A consequence of this schism is Trump’s invocation of emergency powers to fund the border wall, beloved to his base and a sign of all that is wrong with his presidency to his opponents. However he has already readily admitted there will highly likely be legal moves to block funding for such the wall, necessary as Pelosi would not and will not budge for a conventional budget settlement.

Part of the border area is already fenced, and even if Trump’s ‘wall’ were to be fully constructed there would not be a solid wall stretching the 1500+ miles from Boca Chica to Tijuana. But be in no doubt, this is one of the key promises he made to his base whilst campaigning and he is determined that it should be built whatever ultimate form it takes.

This use of emergency powers begs many questions to be asked, just how far does presidential reach go ? Is there an “emergency” on the border? Will the wall be effective? The answer to these questions depends on whether you’re a Trump supporter or not. If you are part of the base, the wall is absolutely necessary. If you vote Democrat, it is not and the Democratic base will not allow the wall under its watch if it can help it. So to the US legal system we go.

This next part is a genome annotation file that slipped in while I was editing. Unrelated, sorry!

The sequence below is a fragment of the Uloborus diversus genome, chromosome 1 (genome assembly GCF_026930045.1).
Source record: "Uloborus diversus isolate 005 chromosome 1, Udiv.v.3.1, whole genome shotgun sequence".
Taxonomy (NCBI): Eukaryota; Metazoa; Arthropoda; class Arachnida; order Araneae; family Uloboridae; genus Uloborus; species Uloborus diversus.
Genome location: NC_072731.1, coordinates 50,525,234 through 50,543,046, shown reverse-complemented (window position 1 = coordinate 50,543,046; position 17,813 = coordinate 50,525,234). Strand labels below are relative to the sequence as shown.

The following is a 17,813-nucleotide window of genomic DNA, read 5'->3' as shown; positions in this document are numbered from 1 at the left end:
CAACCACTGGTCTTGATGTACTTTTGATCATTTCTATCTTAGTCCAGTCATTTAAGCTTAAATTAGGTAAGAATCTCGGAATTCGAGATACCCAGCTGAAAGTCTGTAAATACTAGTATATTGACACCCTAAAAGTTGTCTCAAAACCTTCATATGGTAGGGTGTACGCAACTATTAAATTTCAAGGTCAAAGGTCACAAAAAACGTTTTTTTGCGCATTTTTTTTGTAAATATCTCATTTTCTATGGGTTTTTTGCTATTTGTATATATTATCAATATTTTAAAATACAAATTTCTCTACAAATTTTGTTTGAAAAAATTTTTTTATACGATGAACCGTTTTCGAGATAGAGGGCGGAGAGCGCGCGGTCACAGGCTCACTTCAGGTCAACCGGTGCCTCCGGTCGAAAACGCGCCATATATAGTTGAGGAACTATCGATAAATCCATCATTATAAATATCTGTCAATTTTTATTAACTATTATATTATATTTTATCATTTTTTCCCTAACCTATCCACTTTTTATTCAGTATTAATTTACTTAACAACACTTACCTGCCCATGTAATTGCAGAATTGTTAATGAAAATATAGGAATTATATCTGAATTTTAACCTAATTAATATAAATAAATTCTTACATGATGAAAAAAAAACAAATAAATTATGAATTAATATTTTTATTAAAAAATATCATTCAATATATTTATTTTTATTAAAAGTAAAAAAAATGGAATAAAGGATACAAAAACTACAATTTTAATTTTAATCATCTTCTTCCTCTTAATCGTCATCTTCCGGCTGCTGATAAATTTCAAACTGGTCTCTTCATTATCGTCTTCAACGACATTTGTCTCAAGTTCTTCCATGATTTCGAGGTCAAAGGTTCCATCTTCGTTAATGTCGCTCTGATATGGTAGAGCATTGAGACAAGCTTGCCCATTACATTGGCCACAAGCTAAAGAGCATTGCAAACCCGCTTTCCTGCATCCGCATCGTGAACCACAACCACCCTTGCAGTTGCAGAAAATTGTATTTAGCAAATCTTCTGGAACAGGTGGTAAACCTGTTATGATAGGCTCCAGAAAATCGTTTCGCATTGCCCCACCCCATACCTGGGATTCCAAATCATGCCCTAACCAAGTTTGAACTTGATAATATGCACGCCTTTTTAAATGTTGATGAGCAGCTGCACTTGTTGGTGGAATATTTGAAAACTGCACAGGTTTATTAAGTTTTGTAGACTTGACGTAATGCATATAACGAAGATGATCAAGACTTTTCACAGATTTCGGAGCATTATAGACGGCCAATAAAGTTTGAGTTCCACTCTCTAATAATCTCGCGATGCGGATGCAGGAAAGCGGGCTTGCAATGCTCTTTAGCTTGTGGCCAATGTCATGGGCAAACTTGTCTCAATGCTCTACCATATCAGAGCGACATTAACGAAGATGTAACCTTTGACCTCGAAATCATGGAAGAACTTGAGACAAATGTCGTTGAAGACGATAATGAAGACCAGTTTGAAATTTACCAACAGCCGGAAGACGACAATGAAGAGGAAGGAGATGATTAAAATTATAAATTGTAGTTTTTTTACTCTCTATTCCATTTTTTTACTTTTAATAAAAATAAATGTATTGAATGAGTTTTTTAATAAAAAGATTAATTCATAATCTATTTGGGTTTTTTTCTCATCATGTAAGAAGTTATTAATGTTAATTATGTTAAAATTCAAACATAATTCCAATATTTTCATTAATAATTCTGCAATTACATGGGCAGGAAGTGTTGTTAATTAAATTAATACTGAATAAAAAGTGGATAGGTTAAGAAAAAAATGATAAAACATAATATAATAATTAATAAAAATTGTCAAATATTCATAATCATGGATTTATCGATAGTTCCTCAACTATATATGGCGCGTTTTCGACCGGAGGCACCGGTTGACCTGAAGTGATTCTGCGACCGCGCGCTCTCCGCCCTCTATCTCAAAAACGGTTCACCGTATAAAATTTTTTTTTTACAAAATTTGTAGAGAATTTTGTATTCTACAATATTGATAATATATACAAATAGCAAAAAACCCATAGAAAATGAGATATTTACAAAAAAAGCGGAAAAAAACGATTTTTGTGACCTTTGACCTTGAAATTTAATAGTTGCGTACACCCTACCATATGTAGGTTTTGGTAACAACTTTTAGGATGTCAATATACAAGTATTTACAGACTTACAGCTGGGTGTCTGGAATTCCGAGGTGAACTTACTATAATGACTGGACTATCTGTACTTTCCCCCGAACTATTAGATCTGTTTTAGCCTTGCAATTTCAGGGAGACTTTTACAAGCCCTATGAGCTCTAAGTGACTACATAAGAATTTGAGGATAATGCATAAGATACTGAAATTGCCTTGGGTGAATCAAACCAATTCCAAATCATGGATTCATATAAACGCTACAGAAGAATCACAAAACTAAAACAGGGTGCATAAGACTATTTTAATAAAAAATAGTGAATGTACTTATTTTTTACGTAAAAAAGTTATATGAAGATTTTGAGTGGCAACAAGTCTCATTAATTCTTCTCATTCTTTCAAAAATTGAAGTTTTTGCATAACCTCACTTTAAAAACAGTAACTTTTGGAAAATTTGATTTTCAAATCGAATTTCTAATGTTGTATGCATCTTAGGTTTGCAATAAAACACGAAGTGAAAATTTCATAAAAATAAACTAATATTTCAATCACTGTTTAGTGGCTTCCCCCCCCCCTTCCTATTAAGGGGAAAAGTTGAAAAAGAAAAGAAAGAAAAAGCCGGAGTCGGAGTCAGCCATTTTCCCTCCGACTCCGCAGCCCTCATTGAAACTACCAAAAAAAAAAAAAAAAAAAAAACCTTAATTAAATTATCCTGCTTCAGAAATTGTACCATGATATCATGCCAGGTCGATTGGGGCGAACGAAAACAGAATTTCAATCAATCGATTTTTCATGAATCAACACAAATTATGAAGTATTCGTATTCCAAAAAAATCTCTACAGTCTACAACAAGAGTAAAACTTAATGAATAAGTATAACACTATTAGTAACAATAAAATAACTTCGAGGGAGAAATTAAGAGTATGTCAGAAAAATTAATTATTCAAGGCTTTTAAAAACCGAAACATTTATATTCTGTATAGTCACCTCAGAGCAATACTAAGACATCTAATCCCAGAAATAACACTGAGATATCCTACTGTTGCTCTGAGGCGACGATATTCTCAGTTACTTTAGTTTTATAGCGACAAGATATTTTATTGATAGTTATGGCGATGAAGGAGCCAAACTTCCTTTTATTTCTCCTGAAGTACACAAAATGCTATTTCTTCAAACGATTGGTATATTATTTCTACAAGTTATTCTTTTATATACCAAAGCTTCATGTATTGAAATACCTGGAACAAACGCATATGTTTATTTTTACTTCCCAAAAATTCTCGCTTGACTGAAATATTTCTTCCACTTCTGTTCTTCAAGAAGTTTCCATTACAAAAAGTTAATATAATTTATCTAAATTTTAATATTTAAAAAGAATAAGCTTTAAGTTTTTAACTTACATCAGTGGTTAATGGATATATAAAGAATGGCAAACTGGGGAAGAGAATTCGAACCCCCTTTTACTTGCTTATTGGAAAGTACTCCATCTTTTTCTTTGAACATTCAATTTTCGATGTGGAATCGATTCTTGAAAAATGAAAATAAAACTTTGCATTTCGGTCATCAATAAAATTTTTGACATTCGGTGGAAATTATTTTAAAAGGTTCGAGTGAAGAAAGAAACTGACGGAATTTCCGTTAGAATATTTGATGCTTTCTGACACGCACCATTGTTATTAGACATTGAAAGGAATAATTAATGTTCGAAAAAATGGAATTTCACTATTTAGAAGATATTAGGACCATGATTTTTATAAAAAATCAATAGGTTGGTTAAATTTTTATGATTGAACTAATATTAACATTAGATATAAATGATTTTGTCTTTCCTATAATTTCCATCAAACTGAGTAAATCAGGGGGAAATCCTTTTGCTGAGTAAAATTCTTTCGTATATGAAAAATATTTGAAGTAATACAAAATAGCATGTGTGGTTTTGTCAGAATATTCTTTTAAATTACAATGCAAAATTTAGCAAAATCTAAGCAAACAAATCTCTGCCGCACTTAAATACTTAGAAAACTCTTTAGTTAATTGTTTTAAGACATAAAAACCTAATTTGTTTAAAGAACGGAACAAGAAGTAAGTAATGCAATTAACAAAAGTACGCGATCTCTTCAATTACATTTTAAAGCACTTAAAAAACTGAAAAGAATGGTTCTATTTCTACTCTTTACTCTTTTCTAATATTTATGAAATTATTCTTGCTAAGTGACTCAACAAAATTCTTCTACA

Legal moves against will start in lower courts, with likely a sympathetic judge placing an injunction or some equivalent block on the funds needed for construction to proceed. Trump will appeal at this point, and up the US court system the case will proceed till it eventually arrives at the Supreme Court of the United States, or SCOTUS for short.

Now one can’t be 100% certain, but broadly liberal Justices Ginsburg, Sotomayor, Breyer and Kagan will I would have thought likely oppose Trump on the wall. Highly conservative Thomas, Alito and Trump appointed Justices Gorsuch and Kavanaugh will find no issue with the presidential order. A surprise 9-0 or 0-9 ruling (These are actually very common on more apolitical matters) could turn up but I don’t expect it to, which leaves us with “The Wall” not as a Roger Waters construction but a Chief Justice John Roberts decision.

Appointed by George W Bush in 2005, Justice Roberts is by any stretch of the definition a conservative Justice; one of the decisions SCOTUS reached last year was when he joined other conservative Justices upholding Trump’s travel ban on June 25th in a 5-4 ruling.